Jesuit Terms L
American Jesuit; editor, journalist, founder of the Catholic interracial movement in the U.S.
Spent 15 years in pastoral ministry in the Jesuit rural missions of St. Mary’s County, southern Maryland, largely among African Americans.
From 1926 until his death, associate editor of America, the national Jesuit weekly review.
For more than 35 years, carried on his long apostolate for interracial justice in the pages of America, on the lecture platform, and principally through the formation across the country of the Catholic Interracial Councils and their organ, the Interracial Review.
Besides numerous journal articles and reviews, his published works include Interracial Justice (1937), The Race Question and the Negro (1953), The Manner Is Ordinary, his autobiography (1954), and An American Amen (1958).
Lainez, Diego (1512-1565)
Spanish Jesuit; one of first companions; second superior general
Of Jewish descent (his great-grandfather was a convert) Lainez was one of the great men of Catholic reform—especially through his work as papal theologian at the Council of Trent (3 sessions between 1545 and 1563). Two years after Ignatius’s death, he was elected second superior general of the Society.
There is a biography by Joseph Fichter titled James Lainez, Jesuit (St. Louis: B. Herder, 1944).
The last name is sometimes spelled Laynez.
Lay person/lay people
The people of a religious faith as distinguished from its clergy; within Catholic circles, however, members of religious communities who are not ordained (i.e. "sisters" and "brothers") are often popularly associated with priests and bishops and not with lay people. (It would be more accurate to see them as neither, as having their own unique role and style of life; see "Religious Order/Religious Life.")
LeMoyne, Simon (1604-1697)
French Jesuit; missioner to New France; peace negotiator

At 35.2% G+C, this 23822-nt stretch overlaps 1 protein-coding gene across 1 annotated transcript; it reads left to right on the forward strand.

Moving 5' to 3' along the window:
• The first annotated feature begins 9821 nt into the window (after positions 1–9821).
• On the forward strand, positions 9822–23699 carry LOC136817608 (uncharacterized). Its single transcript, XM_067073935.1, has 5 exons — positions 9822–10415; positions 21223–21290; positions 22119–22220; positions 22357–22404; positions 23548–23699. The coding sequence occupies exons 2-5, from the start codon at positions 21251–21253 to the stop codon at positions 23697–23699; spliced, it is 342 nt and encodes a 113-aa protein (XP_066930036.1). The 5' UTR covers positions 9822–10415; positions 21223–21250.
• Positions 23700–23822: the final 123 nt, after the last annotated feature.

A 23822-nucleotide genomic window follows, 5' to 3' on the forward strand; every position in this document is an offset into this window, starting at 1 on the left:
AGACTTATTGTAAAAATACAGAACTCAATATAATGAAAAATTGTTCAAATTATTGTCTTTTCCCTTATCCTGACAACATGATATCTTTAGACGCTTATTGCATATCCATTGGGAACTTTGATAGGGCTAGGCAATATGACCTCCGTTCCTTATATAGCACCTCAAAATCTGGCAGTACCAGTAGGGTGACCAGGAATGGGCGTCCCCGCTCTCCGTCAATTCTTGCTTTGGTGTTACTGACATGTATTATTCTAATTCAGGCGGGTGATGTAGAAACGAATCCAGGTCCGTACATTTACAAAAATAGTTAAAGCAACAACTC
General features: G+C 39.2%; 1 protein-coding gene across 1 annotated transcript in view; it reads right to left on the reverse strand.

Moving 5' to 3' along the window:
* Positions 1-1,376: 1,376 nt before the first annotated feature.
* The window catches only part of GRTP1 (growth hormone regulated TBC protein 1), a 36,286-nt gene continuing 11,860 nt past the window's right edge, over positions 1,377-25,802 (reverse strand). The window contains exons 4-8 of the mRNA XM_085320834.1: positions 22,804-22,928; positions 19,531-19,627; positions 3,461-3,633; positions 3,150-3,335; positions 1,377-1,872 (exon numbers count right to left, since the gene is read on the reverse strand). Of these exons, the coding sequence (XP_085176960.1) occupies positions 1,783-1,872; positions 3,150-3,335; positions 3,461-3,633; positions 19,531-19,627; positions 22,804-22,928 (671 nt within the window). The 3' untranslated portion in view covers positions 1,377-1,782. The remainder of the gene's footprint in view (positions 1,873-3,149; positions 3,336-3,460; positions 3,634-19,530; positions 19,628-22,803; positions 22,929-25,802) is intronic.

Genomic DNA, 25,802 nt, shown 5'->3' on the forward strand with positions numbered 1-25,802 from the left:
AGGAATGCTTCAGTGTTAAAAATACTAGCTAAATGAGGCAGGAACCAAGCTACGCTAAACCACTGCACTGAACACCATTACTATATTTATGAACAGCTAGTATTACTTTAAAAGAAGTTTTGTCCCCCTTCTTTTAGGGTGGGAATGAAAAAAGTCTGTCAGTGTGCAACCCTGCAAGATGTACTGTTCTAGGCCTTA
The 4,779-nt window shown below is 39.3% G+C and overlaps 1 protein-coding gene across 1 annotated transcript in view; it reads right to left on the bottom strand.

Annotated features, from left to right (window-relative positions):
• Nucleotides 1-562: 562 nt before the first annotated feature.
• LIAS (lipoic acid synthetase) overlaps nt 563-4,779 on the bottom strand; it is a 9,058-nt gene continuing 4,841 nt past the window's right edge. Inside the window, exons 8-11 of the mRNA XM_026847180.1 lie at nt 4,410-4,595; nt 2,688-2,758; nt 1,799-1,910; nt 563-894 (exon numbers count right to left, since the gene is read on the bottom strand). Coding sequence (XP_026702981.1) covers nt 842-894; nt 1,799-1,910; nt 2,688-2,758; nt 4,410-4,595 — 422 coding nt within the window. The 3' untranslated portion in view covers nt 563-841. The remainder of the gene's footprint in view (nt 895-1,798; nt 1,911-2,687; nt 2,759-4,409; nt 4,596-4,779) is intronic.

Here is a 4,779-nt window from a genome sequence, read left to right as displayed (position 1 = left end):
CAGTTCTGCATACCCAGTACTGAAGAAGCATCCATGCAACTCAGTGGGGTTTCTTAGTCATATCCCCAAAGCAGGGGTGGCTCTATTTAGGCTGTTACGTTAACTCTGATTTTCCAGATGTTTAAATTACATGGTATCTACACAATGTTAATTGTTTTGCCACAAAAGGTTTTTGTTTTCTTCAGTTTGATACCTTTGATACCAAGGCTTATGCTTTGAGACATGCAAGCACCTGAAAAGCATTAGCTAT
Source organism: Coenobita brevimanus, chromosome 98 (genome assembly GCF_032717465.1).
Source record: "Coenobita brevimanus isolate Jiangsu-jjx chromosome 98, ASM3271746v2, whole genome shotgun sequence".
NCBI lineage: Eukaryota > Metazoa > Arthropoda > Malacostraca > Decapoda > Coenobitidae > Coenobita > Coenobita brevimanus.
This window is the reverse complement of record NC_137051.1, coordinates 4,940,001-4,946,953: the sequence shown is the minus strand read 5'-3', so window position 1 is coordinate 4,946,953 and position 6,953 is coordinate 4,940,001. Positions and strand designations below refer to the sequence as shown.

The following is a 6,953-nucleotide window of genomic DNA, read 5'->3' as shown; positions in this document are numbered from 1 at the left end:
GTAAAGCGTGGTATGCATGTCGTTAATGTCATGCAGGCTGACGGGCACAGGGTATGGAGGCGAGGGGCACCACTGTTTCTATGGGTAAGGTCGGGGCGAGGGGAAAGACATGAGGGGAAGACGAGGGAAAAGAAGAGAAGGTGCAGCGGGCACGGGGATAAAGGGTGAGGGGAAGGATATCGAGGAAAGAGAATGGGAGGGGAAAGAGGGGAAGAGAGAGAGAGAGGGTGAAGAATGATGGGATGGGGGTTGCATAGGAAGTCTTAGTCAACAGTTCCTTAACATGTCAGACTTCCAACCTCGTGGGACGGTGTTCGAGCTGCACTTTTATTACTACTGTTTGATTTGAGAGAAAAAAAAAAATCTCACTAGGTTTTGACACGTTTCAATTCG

Simon LeMoyne arrived in Quebec city in 1638 and soon went to Wendake (earlier called the Huron territory), where John Brebeuf and other Jesuits and lay volunteers labored. He became proficient in the Wendat, Iroquois, and Algonquin languages. Indeed, among the 300 French Jesuits who would serve on the New France mission in the 17th and 18th centuries, he knew the native languages and the nuances of their oratory and diplomacy best (MacDonnell, Jesuit Family Album (1997).
LeMoyne survived the Mohawk destruction of the Wendat-French community (see “Brebeuf, John”) and went on to negotiate peace (1654) with another branch of the Five Nations (Iroquois), the Onondagas, near the site of present-day Syracuse, NY. When the New York Jesuits established a school in Syracuse in 1946, they named it LeMoyne College in honor of Simon LeMoyne.
Lonergan, Bernard (1904-1984)
Canadian Jesuit; philosopher, theologian, interdisciplinary scholar of “method.”
Concerned with the crisis caused by Christianity’s difficulty in making the transition to modern society and culture (Theology “has somehow to mediate God’s meaning into the whole of human affairs”).
Inspired by what Thomas Aquinas did for Christianity in somewhat similar circumstances in the 13th century.
Professor of theology at Jesuit theologates in Montreal and Toronto (Insight: A Study of Human Understanding ), Rome, again Toronto (Method in Theology , and finally at Boston College (work on an economics neither capitalist nor Marxist).
Conducted a now-famous “Institute in the Philosophy of Education” at Xavier University in August of 1959.
The University of Toronto Press is gradually issuing the Collected Works in 20 volumes.
Lopez Quintana, Amando (1936-1989)
See "Martyrs of the UCA"
Lopez y Lopez, Joaquin (1918-1989)
See "Martyrs of the UCA"
The House of Loyola's coat of arms
Loyola is a town in the Basque Country of northeastern Spain, where Ignatius (of Loyola) was born and raised. The name Loyola may be derived from the Spanish Lobo-y-olla, meaning wolf and kettle. This image is found carved in stone on the castle where Ignatius was raised. The image reflects a legend that the family prepared enough food to feed themselves and the wolves in the area. It has become a symbol of hospitality and generosity. The coat of arms of the House of Loyola is depicted in the crests of many universities and schools.